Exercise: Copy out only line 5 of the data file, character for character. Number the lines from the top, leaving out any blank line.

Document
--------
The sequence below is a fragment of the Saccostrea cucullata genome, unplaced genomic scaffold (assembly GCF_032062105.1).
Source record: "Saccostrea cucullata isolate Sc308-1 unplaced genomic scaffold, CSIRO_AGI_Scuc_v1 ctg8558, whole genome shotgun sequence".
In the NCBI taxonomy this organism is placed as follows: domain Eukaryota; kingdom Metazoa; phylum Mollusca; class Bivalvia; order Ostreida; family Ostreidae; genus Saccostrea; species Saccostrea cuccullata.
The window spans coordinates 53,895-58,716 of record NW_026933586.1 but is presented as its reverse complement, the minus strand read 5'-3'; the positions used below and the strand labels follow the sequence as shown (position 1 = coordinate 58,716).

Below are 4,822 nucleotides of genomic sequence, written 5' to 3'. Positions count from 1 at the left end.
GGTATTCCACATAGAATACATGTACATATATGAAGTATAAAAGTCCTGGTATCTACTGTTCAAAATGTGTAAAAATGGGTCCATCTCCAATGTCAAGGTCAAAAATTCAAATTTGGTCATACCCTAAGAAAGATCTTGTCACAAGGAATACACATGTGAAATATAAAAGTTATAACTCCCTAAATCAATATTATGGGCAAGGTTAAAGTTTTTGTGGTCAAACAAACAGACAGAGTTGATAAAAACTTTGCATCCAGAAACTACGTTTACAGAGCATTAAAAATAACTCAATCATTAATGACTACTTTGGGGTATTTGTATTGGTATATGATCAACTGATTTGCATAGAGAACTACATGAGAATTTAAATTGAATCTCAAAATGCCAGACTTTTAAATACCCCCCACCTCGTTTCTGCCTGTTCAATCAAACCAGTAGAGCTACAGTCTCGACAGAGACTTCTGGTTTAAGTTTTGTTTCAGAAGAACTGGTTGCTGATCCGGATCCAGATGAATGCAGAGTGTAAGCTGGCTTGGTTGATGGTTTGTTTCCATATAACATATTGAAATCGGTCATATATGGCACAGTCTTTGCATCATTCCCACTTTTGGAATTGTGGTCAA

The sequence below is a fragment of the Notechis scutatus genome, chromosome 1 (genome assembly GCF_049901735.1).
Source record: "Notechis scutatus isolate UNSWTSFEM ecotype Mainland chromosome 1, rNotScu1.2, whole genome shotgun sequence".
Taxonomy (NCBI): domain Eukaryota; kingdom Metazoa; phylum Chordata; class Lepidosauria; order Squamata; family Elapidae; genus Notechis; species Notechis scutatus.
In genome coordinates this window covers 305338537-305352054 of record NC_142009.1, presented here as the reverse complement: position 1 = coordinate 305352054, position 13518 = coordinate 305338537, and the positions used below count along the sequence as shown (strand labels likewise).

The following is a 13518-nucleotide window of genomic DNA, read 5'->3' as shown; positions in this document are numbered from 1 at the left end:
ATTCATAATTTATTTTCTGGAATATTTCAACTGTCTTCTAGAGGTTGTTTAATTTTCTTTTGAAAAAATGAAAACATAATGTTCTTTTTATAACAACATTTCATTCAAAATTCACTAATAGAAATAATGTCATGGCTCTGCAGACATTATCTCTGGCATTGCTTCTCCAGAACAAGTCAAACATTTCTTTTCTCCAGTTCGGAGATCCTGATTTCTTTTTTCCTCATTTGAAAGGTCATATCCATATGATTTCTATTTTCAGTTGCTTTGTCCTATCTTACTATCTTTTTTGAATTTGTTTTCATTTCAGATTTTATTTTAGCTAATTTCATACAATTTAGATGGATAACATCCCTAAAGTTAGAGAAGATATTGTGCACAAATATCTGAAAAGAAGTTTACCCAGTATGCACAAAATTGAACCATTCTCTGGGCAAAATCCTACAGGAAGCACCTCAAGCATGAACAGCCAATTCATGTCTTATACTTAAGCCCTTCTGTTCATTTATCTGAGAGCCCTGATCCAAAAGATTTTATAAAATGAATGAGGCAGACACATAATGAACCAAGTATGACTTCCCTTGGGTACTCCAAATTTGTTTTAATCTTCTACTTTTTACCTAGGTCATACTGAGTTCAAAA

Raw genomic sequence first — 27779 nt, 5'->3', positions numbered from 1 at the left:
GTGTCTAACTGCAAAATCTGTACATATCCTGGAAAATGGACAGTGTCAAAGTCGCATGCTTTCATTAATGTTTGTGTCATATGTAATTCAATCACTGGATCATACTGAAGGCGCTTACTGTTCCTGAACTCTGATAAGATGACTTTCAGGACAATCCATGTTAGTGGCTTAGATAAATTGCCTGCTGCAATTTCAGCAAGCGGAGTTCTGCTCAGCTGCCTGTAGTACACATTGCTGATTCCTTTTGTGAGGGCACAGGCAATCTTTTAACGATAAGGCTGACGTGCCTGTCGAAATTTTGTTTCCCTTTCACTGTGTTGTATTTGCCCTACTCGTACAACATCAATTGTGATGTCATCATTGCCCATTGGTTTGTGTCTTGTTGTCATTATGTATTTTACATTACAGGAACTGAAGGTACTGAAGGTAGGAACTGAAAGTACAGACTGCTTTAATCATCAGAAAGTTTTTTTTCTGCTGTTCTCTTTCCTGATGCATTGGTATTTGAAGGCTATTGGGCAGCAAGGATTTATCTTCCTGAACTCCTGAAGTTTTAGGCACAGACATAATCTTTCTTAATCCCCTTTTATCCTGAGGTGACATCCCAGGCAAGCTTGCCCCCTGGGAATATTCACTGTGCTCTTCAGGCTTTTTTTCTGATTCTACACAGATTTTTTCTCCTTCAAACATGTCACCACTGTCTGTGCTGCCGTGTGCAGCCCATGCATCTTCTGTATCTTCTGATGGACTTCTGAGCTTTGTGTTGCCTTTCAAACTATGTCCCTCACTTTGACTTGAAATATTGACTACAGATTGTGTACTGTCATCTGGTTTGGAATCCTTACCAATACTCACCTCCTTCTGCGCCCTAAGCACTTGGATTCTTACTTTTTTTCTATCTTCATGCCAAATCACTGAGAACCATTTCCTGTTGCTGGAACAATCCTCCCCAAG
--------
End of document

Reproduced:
Below are 4,822 nucleotides of genomic sequence, written 5' to 3'. Positions count from 1 at the left end.